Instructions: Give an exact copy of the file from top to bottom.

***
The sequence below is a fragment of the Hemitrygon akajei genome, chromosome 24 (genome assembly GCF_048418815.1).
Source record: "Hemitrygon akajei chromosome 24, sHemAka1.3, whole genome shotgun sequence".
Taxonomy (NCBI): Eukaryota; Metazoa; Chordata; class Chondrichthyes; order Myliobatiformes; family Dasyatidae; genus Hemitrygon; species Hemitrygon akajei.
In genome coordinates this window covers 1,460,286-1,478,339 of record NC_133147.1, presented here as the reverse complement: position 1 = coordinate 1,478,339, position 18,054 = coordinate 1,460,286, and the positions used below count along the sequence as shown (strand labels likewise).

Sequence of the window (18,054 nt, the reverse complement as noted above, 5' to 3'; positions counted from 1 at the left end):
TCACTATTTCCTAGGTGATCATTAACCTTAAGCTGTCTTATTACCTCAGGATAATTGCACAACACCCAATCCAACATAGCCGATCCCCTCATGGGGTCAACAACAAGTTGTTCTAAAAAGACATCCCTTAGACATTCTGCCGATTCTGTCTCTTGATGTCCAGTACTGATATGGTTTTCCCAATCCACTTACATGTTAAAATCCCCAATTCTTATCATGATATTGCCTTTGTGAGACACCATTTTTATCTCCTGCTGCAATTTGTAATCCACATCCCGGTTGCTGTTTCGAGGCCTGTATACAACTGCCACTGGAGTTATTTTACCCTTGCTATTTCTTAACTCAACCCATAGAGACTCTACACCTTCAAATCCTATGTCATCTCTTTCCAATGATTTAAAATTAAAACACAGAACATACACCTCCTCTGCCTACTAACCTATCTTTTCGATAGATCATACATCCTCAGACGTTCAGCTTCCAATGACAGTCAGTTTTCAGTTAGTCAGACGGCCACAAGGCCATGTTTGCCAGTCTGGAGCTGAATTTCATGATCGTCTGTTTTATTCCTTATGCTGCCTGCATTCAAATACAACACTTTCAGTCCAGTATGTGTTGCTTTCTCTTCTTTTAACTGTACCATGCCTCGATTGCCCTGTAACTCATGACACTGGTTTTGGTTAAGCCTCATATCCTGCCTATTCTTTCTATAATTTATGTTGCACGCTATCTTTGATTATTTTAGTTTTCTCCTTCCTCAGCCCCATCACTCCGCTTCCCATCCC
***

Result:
The sequence below is a fragment of the Hemitrygon akajei genome, chromosome 24 (genome assembly GCF_048418815.1).
Source record: "Hemitrygon akajei chromosome 24, sHemAka1.3, whole genome shotgun sequence".
Taxonomy (NCBI): Eukaryota; Metazoa; Chordata; class Chondrichthyes; order Myliobatiformes; family Dasyatidae; genus Hemitrygon; species Hemitrygon akajei.
In genome coordinates this window covers 1,460,286-1,478,339 of record NC_133147.1, presented here as the reverse complement: position 1 = coordinate 1,478,339, position 18,054 = coordinate 1,460,286, and the positions used below count along the sequence as shown (strand labels likewise).

Sequence of the window (18,054 nt, the reverse complement as noted above, 5' to 3'; positions counted from 1 at the left end):
TCACTATTTCCTAGGTGATCATTAACCTTAAGCTGTCTTATTACCTCAGGATAATTGCACAACACCCAATCCAACATAGCCGATCCCCTCATGGGGTCAACAACAAGTTGTTCTAAAAAGACATCCCTTAGACATTCTGCCGATTCTGTCTCTTGATGTCCAGTACTGATATGGTTTTCCCAATCCACTTACATGTTAAAATCCCCAATTCTTATCATGATATTGCCTTTGTGAGACACCATTTTTATCTCCTGCTGCAATTTGTAATCCACATCCCGGTTGCTGTTTCGAGGCCTGTATACAACTGCCACTGGAGTTATTTTACCCTTGCTATTTCTTAACTCAACCCATAGAGACTCTACACCTTCAAATCCTATGTCATCTCTTTCCAATGATTTAAAATTAAAACACAGAACATACACCTCCTCTGCCTACTAACCTATCTTTTCGATAGATCATACATCCTCAGACGTTCAGCTTCCAATGACAGTCAGTTTTCAGTTAGTCAGACGGCCACAAGGCCATGTTTGCCAGTCTGGAGCTGAATTTCATGATCGTCTGTTTTATTCCTTATGCTGCCTGCATTCAAATACAACACTTTCAGTCCAGTATGTGTTGCTTTCTCTTCTTTTAACTGTACCATGCCTCGATTGCCCTGTAACTCATGACACTGGTTTTGGTTAAGCCTCATATCCTGCCTATTCTTTCTATAATTTATGTTGCACGCTATCTTTGATTATTTTAGTTTTCTCCTTCCTCAGCCCCATCACTCCGCTTCCCATCCC